Going back to work: A new dad survival guide

You're a different man to the one who left the office two weeks ago. You're a dad now. That changes everything.

Dad baby going to work

In Australia, if your partner has just experienced the ladyparts-rupturing miracle of creation, then —whether you are a lesbian or garden-variety CIS male — you may be eligible for two weeks of paid leave at the national minimum wage.

This is not as good as you’d have it in Sweden, where new parents get 480 days of leave (at up to 80 per cent salary) to split between them, and 90 days are reserved just for dad.

But two weeks is better than your old man got (unless he is Swedish) and thus not to be sneezed at.

Understandably, it’s less generous than mum’s potential government-mandated windfall of 18 weeks at the minimum wage (soon to be the developed world’s most miserly maternity leave policy — thanks to feminist Donald Trump! Sad!).

In any case, you’ll most likely be headed back to the coal face a long time before she does.

A fortnight is a long time to do many things but – in my experience, and in the experience of a lot of new dads I know — it is not long enough to really bond with the gurgling pink express delivery of inconvenience whose bassinet now rests beside your bed.

To survive your re-entry into the workforce so soon post a totally brain altering, life disrupting experience, you need to:

1. Have a plan — you won’t stick to it (at least not entirely), but it’s invaluable.

2. Manage your FOMO — inevitable when you know you’ll be escaping missing out on all sorts of horrendous incredible stuff.

1. The Survival Plan

Good news: this part is easy and should be as uncomplicated as possible.

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The most crucial thing, for me, was nailing down a morning routine that got me out the door in the same 30-minute window, regardless of the morning’s eruptions.

It needs to outline things like how you will split duties on work days vs weekends (I recommend taking the first bottle feed and nappy change, because the early hours are even more draining) as well as setting some new routines — like Dad bathing the baby when he gets home, before bub’s bedtime.

Your plan should be flexible enough to cope with known variables, (such as inconsistent amounts of sleep, no time to collect the dry cleaning, intermittent big ticket expenses, stuff like that), and potential surprises, (such as your missus calling five minutes before your pay review meeting, sobbing hysterically because she’s cut junior’s finger when trying to trim his nails and IT’S BLEEDING AND HE HATES ME AND WHAT IF IT’S MENINGOCOCCAL??? Stuff like that).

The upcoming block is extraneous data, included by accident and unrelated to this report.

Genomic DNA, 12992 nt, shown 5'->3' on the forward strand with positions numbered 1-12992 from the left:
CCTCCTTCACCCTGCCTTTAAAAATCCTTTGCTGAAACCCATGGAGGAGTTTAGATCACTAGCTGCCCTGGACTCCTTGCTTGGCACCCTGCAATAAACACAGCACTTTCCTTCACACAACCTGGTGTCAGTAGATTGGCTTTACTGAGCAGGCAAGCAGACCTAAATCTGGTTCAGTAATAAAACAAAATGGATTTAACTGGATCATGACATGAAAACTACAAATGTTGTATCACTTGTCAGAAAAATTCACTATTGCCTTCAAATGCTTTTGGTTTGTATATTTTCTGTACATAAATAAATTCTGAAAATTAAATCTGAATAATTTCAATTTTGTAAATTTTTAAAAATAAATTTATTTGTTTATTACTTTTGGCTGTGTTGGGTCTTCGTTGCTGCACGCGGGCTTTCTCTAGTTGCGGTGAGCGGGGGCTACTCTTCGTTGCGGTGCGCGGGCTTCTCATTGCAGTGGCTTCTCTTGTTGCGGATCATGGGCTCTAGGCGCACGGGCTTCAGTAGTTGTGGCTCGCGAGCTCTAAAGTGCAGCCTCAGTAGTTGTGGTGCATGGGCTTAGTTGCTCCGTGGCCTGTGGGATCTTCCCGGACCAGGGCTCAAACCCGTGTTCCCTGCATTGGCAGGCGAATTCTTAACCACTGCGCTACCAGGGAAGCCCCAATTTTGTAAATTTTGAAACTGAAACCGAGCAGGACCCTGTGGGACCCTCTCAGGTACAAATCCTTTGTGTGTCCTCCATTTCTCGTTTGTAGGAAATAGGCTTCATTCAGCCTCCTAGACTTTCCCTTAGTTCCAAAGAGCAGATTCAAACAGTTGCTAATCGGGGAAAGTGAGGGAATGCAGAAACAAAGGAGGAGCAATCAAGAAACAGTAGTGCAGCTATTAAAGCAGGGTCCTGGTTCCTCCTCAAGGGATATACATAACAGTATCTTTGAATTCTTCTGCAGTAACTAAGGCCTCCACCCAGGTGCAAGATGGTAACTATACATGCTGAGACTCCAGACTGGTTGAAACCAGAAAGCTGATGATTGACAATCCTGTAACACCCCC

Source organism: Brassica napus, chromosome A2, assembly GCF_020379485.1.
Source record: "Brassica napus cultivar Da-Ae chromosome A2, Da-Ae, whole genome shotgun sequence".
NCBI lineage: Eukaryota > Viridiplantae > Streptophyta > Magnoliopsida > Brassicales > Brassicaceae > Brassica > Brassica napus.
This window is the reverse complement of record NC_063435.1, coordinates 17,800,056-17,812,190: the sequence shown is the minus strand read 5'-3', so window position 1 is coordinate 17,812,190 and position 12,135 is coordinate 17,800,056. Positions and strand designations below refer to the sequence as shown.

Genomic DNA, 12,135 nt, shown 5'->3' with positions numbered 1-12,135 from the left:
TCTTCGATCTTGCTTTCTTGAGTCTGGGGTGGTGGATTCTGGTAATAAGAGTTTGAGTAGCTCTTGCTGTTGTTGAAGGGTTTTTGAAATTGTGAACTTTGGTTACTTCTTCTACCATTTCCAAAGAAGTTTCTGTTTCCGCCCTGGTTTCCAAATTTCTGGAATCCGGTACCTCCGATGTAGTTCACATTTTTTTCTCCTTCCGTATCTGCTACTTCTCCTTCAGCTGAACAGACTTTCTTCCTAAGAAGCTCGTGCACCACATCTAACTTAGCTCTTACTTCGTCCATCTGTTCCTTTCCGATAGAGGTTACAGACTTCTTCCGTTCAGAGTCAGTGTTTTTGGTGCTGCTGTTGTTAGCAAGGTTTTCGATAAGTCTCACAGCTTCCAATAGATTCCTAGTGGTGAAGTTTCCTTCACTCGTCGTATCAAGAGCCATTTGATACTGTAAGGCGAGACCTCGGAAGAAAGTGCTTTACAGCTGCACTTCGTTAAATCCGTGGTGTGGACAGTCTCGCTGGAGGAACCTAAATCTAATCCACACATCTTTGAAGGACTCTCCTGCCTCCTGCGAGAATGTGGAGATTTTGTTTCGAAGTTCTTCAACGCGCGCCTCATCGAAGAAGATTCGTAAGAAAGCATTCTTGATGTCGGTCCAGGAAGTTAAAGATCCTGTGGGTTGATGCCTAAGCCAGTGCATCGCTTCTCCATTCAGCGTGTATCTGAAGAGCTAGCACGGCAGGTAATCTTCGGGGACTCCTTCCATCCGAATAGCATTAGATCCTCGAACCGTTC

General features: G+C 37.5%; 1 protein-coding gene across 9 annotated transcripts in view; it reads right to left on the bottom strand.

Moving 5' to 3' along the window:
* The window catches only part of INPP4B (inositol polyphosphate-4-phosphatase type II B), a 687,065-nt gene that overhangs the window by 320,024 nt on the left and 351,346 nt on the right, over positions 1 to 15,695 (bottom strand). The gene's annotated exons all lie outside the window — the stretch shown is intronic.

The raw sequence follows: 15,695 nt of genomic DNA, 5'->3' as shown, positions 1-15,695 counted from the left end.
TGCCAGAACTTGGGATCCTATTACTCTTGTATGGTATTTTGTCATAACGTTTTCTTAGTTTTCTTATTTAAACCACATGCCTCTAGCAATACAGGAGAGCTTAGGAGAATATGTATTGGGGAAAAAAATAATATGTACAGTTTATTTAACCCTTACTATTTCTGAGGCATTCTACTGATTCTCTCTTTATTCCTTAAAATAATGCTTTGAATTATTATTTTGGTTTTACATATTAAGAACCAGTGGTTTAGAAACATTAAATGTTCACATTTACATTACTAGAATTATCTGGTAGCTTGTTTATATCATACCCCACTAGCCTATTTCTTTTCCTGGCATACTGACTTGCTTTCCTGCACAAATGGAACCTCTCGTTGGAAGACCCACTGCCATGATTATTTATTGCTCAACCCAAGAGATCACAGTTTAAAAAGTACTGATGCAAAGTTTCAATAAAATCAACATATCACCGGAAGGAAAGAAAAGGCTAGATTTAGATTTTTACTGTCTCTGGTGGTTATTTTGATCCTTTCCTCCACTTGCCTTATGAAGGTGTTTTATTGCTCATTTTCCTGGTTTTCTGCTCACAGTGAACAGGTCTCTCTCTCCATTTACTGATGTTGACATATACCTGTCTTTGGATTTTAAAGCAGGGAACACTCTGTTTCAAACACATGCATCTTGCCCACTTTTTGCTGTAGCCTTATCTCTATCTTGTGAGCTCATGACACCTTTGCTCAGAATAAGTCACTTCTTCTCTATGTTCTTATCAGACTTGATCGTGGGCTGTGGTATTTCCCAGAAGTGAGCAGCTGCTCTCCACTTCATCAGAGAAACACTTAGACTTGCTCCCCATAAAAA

Bad news: You need to talk through the plan with your partner. Life admin is dull — so this will be the last thing you want to spend the precious little time you have together while bub is sleeping on.

But unless you do, it’ll take just two shitty days back at work before she’s stroppily plonking the kid into your arms the second you come through the door, and Archduke Franz Ferdinand has just been assassinated in the Sarajevo of your lounge room. Global war. Millions dead. Total nightmare.

So: Plan…

2. Managing your FOMO

You will miss out on many magical moments with your newborn when you return to work, so accept that some level of FOMO is unavoidable. This feeling will fade, but initially it really sucks.

To mitigate this, ask your partner to text you a shot of the bub each day, say after lunch. My delivery is called ‘The Daily Sid’, because that’s my kid’s name, and while it’s cheesy, I didn’t expect to be writing about it. Sorry.

Note: these are also good to flick on to your parents/the grandparents, because it’s nice to be part of those conversations, even by text.

Also note: one or two deliveries a day is plenty. More and it becomes a constant, bitter reminder that everyone — your partner, your mother-in-law, the local bloody barista — gets more time with your newborn than you do!

Fourteen days is not long enough before you’re forced back to work, blinking in the light like Grant Russell and Brant Webb, disinterred and bewildered. But it’s more than enough time to re-examine your priorities.

Related Post: How much time should new dads take off work?

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